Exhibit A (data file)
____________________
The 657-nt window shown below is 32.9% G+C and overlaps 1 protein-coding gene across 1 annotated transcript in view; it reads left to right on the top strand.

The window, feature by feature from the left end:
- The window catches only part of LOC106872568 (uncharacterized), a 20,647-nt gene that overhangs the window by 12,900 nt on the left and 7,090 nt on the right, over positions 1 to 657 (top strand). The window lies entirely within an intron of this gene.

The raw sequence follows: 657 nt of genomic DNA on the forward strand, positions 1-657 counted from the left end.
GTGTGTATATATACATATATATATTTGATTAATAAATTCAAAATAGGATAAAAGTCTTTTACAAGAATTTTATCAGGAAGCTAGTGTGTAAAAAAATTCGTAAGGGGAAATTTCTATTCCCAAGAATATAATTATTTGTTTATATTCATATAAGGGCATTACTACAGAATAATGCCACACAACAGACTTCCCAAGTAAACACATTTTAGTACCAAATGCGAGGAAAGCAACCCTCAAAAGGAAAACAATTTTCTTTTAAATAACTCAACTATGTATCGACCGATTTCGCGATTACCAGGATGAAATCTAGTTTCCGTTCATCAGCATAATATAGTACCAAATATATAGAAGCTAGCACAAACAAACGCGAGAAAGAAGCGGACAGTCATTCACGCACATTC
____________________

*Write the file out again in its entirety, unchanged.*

The 657-nt window shown below is 32.9% G+C and overlaps 1 protein-coding gene across 1 annotated transcript in view; it reads left to right on the top strand.

The window, feature by feature from the left end:
- The window catches only part of LOC106872568 (uncharacterized), a 20,647-nt gene that overhangs the window by 12,900 nt on the left and 7,090 nt on the right, over positions 1 to 657 (top strand). The window lies entirely within an intron of this gene.

The raw sequence follows: 657 nt of genomic DNA on the forward strand, positions 1-657 counted from the left end.
GTGTGTATATATACATATATATATTTGATTAATAAATTCAAAATAGGATAAAAGTCTTTTACAAGAATTTTATCAGGAAGCTAGTGTGTAAAAAAATTCGTAAGGGGAAATTTCTATTCCCAAGAATATAATTATTTGTTTATATTCATATAAGGGCATTACTACAGAATAATGCCACACAACAGACTTCCCAAGTAAACACATTTTAGTACCAAATGCGAGGAAAGCAACCCTCAAAAGGAAAACAATTTTCTTTTAAATAACTCAACTATGTATCGACCGATTTCGCGATTACCAGGATGAAATCTAGTTTCCGTTCATCAGCATAATATAGTACCAAATATATAGAAGCTAGCACAAACAAACGCGAGAAAGAAGCGGACAGTCATTCACGCACATTC